What to Consider When Creating a Customer Database

How to keep track of your customers effectively

Tracking your customers’ information and effectively using it to earn new or repeat business can get cumbersome as onetime clients fade away and new leads mount over time. A well-honed customer database can help you organize your data and allow you to streamline your marketing efforts, analyze buying habits and create company growth.

There are a number of important questions to consider when creating a customer database:

- What solution will you use to track customer information?
- What details do you want to track?
- How will you grow and manage your database?
- How will you use your database to help grow your business?

Database solutions

Think of your database as a limitless Rolodex with the ability to store an abundance of information. But unlike an old-school Rolodex, databases are now stowed either through a software application or a Web-based service. A computer-based solution allows you to sort and zero in on the data that will be most useful to growing your business.

You don't have to be an information technology expert to set up a database if you choose user-friendly database software. User-friendly database platforms such as Microsoft Access let you import contacts via e-mail forms or external applications. Access can produce detailed reports that enable you to analyze customer data.

Alternatively, you can store your customer information online with a cloud computing solution such as Microsoft CRM Online or salesforce.com. While online database services charge a monthly fee, they allow you to store and access the data anytime, from anywhere.

Businesses that have storefront and online stores are managing a common customer database and are using cross-promotional efforts to grow both sides of the business. Software that can assist small businesses with these dual efforts as well as retail or e-tail only businesses include Retail TouchPoints, Microsoft Dynamics RMS and HP’s Small and Medium Business Solutions.

Information worth noting

The next step in creating a customer database is determining which data you would like to record. There are, of course, some essential details for communication and marketing purposes: first and last name, e-mail address, home address and telephone numbers. Depending on your industry or marketing plan, you might also ask how your customers heard about your company, what they purchased, and what their birthday is. In this day and age, you might also ask for their Twitter handle or permission to add them as your Facebook friend to develop your online network.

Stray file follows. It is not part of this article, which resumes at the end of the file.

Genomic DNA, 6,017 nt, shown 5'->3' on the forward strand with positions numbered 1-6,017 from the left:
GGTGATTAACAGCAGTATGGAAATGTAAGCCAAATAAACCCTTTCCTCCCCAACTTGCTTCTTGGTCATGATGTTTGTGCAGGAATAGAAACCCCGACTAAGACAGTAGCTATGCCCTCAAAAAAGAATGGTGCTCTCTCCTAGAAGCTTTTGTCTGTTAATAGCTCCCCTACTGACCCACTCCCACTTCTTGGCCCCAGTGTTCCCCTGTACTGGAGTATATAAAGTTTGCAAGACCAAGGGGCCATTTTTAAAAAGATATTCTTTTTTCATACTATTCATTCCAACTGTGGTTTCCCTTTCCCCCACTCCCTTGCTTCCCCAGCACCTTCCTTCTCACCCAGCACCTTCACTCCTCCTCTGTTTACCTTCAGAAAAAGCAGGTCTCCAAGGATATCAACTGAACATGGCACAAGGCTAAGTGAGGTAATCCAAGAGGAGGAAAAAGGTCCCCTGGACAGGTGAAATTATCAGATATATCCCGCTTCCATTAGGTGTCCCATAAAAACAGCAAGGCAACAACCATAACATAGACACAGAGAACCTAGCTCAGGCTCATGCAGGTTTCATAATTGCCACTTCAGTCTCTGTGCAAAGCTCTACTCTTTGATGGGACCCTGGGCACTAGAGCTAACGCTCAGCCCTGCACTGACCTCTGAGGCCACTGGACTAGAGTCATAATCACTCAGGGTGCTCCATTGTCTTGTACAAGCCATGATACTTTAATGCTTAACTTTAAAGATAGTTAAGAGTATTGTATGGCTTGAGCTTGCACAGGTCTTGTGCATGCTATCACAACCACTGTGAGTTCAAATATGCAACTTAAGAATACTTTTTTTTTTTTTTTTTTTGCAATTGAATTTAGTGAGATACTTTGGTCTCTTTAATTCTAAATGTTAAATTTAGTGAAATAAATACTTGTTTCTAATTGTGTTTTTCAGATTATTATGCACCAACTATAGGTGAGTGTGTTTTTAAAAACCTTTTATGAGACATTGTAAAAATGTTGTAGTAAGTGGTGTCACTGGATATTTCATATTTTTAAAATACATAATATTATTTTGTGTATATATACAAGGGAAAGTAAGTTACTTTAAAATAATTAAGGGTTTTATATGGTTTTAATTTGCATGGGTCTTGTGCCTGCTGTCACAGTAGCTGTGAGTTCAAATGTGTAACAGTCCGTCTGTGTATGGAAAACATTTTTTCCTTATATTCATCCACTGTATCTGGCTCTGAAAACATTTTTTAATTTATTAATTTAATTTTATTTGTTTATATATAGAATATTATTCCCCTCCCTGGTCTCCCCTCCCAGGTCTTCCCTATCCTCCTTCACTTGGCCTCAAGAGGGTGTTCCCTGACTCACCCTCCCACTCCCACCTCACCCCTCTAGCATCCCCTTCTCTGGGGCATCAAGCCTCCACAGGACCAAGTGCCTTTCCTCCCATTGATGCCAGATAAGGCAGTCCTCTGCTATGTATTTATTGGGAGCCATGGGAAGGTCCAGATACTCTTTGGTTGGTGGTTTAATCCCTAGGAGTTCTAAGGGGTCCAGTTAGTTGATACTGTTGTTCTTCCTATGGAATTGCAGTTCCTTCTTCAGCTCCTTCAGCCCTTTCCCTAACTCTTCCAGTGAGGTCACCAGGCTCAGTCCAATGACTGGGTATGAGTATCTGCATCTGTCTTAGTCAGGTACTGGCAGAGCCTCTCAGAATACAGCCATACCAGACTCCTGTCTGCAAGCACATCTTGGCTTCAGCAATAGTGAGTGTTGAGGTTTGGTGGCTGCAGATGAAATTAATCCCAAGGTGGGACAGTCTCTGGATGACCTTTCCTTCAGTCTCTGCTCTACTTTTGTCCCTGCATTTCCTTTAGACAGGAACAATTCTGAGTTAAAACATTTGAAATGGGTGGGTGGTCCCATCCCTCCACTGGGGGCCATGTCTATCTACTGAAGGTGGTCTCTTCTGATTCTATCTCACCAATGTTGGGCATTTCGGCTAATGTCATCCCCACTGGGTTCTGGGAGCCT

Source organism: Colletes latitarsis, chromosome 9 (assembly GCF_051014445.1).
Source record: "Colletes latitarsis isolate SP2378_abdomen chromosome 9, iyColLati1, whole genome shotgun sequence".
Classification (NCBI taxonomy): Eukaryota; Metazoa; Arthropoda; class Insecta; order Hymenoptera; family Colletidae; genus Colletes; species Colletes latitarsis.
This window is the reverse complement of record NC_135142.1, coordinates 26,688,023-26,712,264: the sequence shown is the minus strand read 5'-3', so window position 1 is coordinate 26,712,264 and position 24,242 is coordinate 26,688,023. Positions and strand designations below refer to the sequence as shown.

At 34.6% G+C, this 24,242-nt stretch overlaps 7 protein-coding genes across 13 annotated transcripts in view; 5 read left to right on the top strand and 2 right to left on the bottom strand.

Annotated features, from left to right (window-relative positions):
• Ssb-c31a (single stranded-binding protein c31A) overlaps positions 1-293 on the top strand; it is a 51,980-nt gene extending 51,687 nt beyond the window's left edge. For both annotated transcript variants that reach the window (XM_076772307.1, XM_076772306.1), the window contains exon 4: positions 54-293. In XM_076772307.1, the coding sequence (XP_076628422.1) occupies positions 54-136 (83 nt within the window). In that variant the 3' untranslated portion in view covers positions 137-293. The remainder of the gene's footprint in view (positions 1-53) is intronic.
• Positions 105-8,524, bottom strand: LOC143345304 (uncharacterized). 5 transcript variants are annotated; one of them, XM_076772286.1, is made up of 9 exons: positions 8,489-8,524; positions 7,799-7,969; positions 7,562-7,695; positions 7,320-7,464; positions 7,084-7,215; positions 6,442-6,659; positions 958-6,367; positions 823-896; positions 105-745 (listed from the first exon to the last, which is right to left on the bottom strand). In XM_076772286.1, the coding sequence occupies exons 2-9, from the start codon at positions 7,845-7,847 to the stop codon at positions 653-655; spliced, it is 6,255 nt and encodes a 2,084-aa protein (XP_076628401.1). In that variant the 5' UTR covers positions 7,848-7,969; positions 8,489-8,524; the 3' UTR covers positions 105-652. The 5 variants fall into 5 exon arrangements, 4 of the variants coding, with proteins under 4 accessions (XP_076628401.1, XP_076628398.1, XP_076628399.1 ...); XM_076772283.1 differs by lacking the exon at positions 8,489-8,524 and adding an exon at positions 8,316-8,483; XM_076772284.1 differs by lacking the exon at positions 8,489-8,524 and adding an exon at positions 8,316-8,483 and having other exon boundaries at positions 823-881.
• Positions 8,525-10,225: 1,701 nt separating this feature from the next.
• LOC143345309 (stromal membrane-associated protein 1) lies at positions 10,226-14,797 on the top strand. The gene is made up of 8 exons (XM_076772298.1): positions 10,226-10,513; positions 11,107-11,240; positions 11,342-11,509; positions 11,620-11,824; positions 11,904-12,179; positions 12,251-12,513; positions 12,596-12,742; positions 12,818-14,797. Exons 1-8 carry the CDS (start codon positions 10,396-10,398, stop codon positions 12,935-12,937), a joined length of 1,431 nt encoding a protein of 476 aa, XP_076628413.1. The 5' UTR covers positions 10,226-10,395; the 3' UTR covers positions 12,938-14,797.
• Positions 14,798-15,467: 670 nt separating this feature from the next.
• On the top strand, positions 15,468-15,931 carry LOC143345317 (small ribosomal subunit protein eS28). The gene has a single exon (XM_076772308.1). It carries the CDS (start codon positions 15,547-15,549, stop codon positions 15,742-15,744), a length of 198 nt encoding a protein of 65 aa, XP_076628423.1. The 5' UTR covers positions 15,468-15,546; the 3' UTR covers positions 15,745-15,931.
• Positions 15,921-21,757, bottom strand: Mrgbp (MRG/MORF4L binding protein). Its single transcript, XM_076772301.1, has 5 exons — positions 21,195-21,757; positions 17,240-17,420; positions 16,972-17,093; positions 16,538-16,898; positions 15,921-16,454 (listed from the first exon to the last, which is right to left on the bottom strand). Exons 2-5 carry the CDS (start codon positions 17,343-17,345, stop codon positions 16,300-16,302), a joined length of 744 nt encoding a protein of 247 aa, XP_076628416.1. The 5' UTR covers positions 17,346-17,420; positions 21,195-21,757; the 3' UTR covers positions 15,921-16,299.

Assure your customers of the security of your database; let them know that if they choose to divulge private information, such as address and phone number, then their privacy will be respected. You also want to avoid asking for sensitive information — such as credit card numbers or ethnicity — because customers might question your intentions and distrust your business.

Database growth and management


Knowledge about your current and prospective clientele is a powerful tool that you can use to evaluate your success, determine necessary improvements and keep in touch with anyone who might support your business.

Capture data everywhere — from random leads to faithful customers. Offer the customer a chance to enroll at every interaction point, including in-person comment cards and e-mail and Web sign-up links. It’s also important to gather details from social media networks to bulk up your marketing reach.

Leveraging customer information

Once you’ve amassed a heap of valuable customer data, the final critical step is to use that information to your advantage. Of course, the reports produced by your database software or service can help inform your purchasing decisions and perhaps dictate where to invest any advertising dollars.

To truly leverage your database, however, use the information for a detailed grassroots marketing campaign. Distribute news or coupons regularly to keep your clientele engaged. Customer loyalty cards can be used online or in the store. Send birthday cards to clients and offer them a discount for coming in the week of their birthday. Every time a customer makes a purchase, follow up with a “thank you” call or e-mail to show your appreciation. And connect with customers through blogs, tweet exchanges or Facebook messages. In order to coordinate a successful outreach program, it’s vital to continuously update and use your customer database.


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